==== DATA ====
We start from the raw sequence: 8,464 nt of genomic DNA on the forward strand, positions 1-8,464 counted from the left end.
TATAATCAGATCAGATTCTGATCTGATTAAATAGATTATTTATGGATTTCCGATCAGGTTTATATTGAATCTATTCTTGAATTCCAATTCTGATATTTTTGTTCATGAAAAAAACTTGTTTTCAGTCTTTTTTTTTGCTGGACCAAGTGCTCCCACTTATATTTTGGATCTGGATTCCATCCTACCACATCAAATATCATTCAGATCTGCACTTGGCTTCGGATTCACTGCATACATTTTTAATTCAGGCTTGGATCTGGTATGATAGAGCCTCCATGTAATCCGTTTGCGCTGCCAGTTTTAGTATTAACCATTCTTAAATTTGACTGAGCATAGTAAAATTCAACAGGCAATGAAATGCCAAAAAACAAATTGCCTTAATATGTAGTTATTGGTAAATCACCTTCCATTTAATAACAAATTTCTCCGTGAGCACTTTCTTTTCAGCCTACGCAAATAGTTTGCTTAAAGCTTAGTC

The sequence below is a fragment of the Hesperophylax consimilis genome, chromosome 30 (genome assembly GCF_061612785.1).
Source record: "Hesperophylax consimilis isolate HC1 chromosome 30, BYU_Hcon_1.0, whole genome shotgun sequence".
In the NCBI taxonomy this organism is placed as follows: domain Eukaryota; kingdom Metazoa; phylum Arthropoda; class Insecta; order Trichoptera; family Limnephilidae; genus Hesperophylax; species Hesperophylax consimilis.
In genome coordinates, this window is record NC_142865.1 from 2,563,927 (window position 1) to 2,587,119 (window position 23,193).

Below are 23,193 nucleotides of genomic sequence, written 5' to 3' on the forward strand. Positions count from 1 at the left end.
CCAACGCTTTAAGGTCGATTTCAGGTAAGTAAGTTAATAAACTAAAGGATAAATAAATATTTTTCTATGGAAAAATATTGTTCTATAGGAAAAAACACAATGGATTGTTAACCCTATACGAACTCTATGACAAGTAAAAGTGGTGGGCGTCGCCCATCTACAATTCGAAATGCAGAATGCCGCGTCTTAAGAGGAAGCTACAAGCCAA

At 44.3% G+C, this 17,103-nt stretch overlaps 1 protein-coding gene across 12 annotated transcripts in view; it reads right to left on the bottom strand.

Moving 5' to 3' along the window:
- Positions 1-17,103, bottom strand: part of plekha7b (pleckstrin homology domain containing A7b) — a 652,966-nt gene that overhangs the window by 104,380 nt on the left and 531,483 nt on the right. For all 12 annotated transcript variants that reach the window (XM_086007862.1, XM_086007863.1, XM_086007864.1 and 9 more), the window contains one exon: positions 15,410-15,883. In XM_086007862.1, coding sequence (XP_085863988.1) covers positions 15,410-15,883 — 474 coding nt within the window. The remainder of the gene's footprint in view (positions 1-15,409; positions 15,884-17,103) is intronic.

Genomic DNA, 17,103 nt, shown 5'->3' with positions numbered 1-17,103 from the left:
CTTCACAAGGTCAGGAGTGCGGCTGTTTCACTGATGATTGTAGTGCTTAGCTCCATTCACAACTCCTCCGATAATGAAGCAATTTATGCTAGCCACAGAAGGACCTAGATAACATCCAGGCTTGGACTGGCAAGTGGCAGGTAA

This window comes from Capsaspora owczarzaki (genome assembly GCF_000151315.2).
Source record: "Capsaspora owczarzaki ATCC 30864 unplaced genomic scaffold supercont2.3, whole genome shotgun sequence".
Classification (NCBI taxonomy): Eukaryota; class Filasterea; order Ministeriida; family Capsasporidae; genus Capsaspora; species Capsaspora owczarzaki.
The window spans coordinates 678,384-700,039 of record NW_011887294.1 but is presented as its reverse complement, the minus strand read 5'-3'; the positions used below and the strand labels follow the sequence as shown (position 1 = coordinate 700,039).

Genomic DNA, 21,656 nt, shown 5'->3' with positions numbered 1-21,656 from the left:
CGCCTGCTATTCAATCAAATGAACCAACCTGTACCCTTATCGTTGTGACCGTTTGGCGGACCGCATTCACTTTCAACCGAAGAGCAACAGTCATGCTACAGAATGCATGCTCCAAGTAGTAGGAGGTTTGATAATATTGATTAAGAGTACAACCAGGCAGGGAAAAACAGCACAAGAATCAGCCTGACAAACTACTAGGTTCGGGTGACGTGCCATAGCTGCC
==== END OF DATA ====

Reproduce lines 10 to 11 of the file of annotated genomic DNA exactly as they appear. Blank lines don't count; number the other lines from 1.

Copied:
Moving 5' to 3' along the window:
- Positions 1-17,103, bottom strand: part of plekha7b (pleckstrin homology domain containing A7b) — a 652,966-nt gene that overhangs the window by 104,380 nt on the left and 531,483 nt on the right. For all 12 annotated transcript variants that reach the window (XM_086007862.1, XM_086007863.1, XM_086007864.1 and 9 more), the window contains one exon: positions 15,410-15,883. In XM_086007862.1, coding sequence (XP_085863988.1) covers positions 15,410-15,883 — 474 coding nt within the window. The remainder of the gene's footprint in view (positions 1-15,409; positions 15,884-17,103) is intronic.